Friday, April 10, 2015

A boy and his drums…


I think it’s safe to say that ‘Whiplash’ was that little film that could this year, that one film that came out of nowhere, that small indie that everyone fell in love with and came up from obscurity to become a legit Oscar contender, even walking away with three Oscar wins.  There’s almost always one every year, but I don’t think anyone would have called this one a year ago.  No, a film about an angry teacher and an overzealous drum student doesn’t scream Oscar.

In fact, when I first heard of the film all I could think of was ‘Drumline’…and I scoffed.

But, ‘Whiplash’ proved to be more than that.



Now, I’m going to start this by saying that I really, really liked this movie and many aspects of it.  Its spitfire editing is remarkably inspired and sends the film spiraling in all sorts of directions in the best possible ways.  Miles Teller is a revelation of desperate aspirations, practically bleeding all over every frame, even learning to play the drums for the role and doing so with such violent passion.  The soundscapes are delicately created, blistering in the eardrums and creating such texture in every scene.  Yes, J.K. Simmons seethes all over the place, and that final scene is beyond words incredible.

BUT, I take issue with a certain aspect of the film, and because of that I can’t call this perfect.

It’s all kind of one-note.

That note is played to the hilt and delivers with striking intensity, but layers that the film flirts with exposing it never really delves into completely.  Simmons, while a monster of a performer here, has such a clichéd character to work with, with no actual depth, that he almost blocks the film’s storytelling ability because he becomes this constant reminder that the means to the end is so…flat.  The formula here is extremely generic, leaving a lot to be desired in exploration of themes and characters, because everyone portrayed here is a rather generic variation of the same characters we see in all of these kinds of films; empty, one-note incarnations of what is perceived to be ‘drive’, ‘passion’ and ‘aspiration’.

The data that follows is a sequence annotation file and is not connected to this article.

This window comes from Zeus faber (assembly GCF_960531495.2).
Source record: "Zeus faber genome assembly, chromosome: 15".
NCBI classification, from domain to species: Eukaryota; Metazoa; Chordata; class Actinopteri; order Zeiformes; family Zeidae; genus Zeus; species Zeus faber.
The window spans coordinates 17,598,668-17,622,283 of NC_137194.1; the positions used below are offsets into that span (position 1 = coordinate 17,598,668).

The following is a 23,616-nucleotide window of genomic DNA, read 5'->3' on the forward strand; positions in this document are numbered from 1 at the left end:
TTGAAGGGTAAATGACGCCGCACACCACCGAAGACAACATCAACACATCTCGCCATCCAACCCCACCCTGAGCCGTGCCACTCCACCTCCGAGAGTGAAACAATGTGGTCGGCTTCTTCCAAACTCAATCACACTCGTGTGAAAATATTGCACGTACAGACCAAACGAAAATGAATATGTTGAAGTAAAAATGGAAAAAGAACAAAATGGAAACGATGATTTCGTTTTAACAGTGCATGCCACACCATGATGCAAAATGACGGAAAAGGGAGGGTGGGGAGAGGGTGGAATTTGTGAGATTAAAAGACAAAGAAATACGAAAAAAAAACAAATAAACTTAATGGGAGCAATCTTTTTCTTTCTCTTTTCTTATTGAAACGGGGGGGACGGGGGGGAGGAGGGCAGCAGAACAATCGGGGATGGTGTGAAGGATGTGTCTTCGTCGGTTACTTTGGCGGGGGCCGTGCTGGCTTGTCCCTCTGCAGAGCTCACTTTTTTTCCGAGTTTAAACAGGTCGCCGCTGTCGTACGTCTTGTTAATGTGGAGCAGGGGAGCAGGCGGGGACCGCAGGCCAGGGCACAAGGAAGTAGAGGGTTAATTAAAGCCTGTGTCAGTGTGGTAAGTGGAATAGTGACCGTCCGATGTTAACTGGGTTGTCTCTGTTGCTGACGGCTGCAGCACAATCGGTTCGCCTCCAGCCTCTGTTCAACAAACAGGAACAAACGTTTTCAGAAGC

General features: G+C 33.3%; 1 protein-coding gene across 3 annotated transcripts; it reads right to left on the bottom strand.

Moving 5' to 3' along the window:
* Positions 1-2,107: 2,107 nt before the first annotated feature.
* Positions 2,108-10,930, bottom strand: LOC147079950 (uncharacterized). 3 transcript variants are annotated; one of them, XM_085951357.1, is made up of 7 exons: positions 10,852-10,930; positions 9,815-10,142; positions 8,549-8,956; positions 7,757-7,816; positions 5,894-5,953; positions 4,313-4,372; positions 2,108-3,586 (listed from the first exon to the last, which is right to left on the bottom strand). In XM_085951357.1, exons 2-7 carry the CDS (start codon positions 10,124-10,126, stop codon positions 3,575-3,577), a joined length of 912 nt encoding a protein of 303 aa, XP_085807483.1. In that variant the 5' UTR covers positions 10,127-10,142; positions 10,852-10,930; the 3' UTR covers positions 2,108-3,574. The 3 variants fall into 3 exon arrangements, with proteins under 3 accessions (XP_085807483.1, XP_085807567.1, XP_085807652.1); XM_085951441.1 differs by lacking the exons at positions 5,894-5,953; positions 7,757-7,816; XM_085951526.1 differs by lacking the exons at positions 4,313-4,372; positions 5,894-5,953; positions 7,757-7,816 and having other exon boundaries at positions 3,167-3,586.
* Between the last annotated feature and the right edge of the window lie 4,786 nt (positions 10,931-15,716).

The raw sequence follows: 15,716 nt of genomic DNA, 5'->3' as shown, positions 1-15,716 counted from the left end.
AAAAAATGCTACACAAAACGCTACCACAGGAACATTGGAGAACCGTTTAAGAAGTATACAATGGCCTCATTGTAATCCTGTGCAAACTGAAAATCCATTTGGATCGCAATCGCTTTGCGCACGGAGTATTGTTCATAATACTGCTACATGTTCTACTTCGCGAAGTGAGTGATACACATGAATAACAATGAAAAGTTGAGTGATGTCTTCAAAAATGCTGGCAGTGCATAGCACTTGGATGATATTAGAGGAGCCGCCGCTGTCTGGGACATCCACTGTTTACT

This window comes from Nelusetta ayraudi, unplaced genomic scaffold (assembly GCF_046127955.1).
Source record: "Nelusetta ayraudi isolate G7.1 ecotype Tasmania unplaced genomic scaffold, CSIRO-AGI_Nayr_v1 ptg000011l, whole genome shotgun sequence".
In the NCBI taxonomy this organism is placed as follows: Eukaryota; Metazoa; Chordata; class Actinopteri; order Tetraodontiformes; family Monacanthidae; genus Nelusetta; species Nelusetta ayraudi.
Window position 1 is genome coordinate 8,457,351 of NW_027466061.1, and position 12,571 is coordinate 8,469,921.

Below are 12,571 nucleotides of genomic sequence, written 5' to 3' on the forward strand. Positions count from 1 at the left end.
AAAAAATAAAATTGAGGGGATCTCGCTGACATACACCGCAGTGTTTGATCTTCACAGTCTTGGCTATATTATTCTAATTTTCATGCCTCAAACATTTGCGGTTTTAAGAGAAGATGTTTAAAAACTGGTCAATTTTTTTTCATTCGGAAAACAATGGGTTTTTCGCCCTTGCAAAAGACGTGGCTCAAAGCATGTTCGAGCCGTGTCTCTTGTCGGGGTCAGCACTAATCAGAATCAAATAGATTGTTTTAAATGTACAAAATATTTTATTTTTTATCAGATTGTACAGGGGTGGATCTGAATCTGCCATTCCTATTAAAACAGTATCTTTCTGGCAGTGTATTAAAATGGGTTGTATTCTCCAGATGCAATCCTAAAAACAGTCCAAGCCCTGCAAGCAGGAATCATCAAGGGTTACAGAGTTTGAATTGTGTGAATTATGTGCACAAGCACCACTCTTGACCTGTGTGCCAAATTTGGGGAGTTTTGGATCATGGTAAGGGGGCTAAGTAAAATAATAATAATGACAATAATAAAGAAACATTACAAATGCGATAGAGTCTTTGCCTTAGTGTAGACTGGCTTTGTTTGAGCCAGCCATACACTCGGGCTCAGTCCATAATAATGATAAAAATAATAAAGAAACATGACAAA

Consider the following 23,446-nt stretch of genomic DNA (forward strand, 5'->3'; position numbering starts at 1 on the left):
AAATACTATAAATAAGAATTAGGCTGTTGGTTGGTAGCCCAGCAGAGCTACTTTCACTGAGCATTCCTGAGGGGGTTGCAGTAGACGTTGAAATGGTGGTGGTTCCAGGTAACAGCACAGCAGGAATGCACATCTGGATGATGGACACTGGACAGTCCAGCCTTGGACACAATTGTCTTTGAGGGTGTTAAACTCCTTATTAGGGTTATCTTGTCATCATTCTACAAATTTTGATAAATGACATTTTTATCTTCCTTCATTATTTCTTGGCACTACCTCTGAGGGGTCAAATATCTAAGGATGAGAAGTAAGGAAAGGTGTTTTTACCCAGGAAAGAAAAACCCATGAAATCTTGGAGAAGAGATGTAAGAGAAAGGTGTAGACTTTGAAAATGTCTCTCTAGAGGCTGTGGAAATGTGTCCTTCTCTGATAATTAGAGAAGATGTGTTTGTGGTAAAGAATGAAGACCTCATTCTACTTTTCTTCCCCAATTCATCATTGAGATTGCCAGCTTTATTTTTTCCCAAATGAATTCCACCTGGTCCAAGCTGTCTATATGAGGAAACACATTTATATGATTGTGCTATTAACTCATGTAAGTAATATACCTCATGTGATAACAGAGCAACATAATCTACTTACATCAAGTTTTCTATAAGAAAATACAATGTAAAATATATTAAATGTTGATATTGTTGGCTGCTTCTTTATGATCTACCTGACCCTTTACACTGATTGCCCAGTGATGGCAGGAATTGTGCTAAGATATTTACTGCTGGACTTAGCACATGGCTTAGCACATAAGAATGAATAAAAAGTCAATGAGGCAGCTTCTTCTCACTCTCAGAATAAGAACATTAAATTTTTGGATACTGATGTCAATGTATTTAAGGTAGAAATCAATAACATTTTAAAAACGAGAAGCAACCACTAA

I know what most of you are thinking right now...


I'm sorry.

But hear me out, because I'm about to start saying some nice things!

You see, this is where ‘Whiplash’ finds its saving grace, for as I detailed out in one of the above paragraphs, so many of the film’s assets create a real sense of atmosphere here.  It’s a generic story told in a very ‘non-traditional’ way, and that helps, a lot.  The editing, the blistering performances, the almost horror-like cinematography, the way that Damien Chazelle pulls in every frame to dynamic force; crashing into the audience as it were…all of these aspects give ‘Whiplash’ an edge that it almost doesn’t deserve and thus causes the film to appear to be more that it is.

I’ve talked a bit before about how it’s not the story you tell but the way you tell it that matters, and ‘Whiplash’ is proof of that.  I still don’t like the character of Fletcher much, for I find him almost offensively one-note, and I found the whole ‘crying over a student’ scene to be extremely forced and ill-fitted to the film, but Teller anchors the film with a tremendously layered performance that finds such depth in Andrew, his dreams, goals and flaws.

When he hugs his father and then turns around…just…UGH!



So, in closing; I like ‘Whiplash’ a lot.  It’s not a masterpiece, but it can appear as one thanks to some astonishingly composed dressing, but it doesn’t need to be a masterpiece, for its masterfully told; and sometimes that’s more than enough.

B+

16 comments:

  1. Oooh shots fired! :D I disagree about the characters being carbon copies of others and the film following the formula - my jaw hit the floor when that accident happened and yet he still kept going. I thought they did give Fletcher depth - the whole thing with his formed student killing himself, the elegance of his little jazz club performance, his joy in the ending of the movie. I would award Norton over Simmons but he was outstanding.